McMahon used her questioning time to claim that Traditional Owners' assertions were "untrue", that the results of the recent NT election showed there was not an "overwhelming opposition" to fracking in remote communities, and question whether First Nations people would be "worse off" if the McArthur River mine had not opened.
Further revelations also came to light about the extent of ties between Empire Energy and the Liberal Party. Under questioning from Senators, Empire Energy managing director Alex Underwood admitted Empire paid for Energy Minister Angus Taylor to attend a Country Liberal Party fundraising dinner in Darwin, as well as a chartered return flight between Darwin and Borroloola so Taylor could visit Empire drilling sites in the Beetaloo Basin.
Underwood admitted that Empire representatives met with Taylor in March, just days before the Federal Government's grants program to encourage drilling in the Basin opened for applications. Underwood also conceded that the three Empire drilling operations that have already been subsidised by grants do not yet have environmental approval from the Territory government.
GetUp First Nations Justice Campaign Director Larissa Baldwin said:
"After Sam McMahon's astonishing behaviour before the Senate today, one thing is clear: the Government can't be trusted to defend the lands and waters of the Beetaloo Basin from the fracking industry.
"The bullying tactics and hostile questioning Traditional Owners endured from McMahon is just more evidence that the Government will go to any lengths to protect their resource industry donors.
"Senator McMahon must apologise for her callous and insensitive remarks, and seriously consider whether she is able to contribute productively to these hearings. If she is going to bully and belittle Traditional Owners who are called to testify — and are the reason this inquiry was called for in the first place — there is no place for her in this Senate inquiry.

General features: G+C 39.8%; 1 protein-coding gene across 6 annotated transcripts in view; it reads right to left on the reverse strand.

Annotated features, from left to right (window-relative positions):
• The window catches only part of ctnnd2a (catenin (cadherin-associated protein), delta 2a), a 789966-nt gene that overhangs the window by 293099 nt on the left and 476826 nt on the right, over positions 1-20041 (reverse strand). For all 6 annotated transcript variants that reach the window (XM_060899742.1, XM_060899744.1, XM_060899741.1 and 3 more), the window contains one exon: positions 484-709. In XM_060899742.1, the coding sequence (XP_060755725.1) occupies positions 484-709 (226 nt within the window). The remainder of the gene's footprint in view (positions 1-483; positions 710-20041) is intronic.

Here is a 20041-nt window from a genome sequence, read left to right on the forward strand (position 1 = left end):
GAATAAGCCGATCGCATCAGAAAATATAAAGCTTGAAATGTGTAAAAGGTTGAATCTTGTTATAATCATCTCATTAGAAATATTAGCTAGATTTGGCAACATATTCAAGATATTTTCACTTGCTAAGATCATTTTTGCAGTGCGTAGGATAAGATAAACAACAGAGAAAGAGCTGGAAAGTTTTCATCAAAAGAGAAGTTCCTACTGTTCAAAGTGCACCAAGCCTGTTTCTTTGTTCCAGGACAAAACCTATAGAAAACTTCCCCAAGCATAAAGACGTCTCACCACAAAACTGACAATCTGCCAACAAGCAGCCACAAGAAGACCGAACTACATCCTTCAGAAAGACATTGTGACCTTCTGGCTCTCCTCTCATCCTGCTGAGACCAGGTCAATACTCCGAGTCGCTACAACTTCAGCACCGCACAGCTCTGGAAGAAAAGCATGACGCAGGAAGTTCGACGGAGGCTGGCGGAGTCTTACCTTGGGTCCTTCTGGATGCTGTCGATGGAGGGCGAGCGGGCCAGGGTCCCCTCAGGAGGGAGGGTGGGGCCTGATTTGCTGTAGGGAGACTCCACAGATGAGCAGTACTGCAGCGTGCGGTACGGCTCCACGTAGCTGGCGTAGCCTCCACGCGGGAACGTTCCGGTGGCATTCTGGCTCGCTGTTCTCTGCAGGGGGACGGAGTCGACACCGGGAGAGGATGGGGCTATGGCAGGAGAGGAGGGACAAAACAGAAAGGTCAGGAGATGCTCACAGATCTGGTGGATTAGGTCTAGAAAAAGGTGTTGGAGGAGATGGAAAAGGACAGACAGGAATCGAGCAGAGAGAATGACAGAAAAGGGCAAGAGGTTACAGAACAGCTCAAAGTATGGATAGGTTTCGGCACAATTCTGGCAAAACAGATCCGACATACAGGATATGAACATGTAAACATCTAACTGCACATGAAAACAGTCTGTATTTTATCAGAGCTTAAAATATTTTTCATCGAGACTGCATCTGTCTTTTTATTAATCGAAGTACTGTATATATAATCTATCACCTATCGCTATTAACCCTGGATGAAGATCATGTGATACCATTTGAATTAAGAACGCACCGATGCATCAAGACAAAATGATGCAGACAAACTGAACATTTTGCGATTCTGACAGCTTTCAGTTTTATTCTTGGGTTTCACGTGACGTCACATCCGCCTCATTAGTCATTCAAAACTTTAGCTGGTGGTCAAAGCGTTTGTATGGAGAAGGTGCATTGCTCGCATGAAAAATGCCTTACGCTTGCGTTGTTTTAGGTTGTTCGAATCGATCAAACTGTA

"The ties between Empire Energy and the Federal Government are shocking, but they're not surprising. We already know that Traditional Owners have not consented to fracking on their lands. Now Empire themselves have confirmed they paid for Energy Minister Angus Taylor to attend a Liberal Party fundraiser, and for him to fly to Borroloola to visit Empire drilling sites.
"We also learned that three of Empire's fracking projects received Federal Government grants before gaining environmental approval from the NT government.
"Today's hearing will sound alarm bells for Traditional Owners and First Nations people across the Beetaloo Basin — and it will make them even more determined to stop Empire Energy, or anyone else, from destroying the lands, waters, and sacred sites they have protected for tens of thousands of years."
Gudanji Traditional Owner Rikki Dank said:
"We have had no consultation whatsoever. We've been to community meetings, and we've told Empire that they had not had meetings with the rightful Traditional Owners, but that's as much consultation as we've had.
"We feel violated, and we don't feel listened to. My grandmother went out bush one day and there were trucks pulling onto country. She called me in tears, and confused as to what had happened. They've had men-only meetings to speak about women's country. This is absolutely devastating my family and the Borroloola region.
"If these companies come in and destroy our songlines, we won't have anything. We will not rest until we see this through."
Seed National Director Amelia Telford said:
"We frequently hear from Traditional Owners who have concerns about the process by which companies are claiming to have sought consent and the lack of information and explanation provided to them about drilling and hydraulic fracturing projects on their country.
"Traditional Owners cannot be considered to have been given free, prior and informed consent while they lack access to basic, unbiased information about fracking and all of its associated risks.
"Fracking could threaten the security and quality of water for communities across the Northern Territory, many of whom are already experiencing water contamination challenges. Many Traditional Owners are worried that the processes of drilling and hydraulic fracturing threaten sacred sites, including underground subterranean sites and songlines.
"We encourage the Committee to seriously consider the need to visit and hear directly from Traditional Owners and Aboriginal communities across the Beetaloo and McArthur Basin regions."
Media contact: Alex McKinnon 0411 829 334
Larissa Baldwin, First Nations Justice Campaign Director at GetUp
Rikki Dank, Gudanji Traditional Owner
Amelia Telford, National Director at the Seed Indigenous Youth Climate Network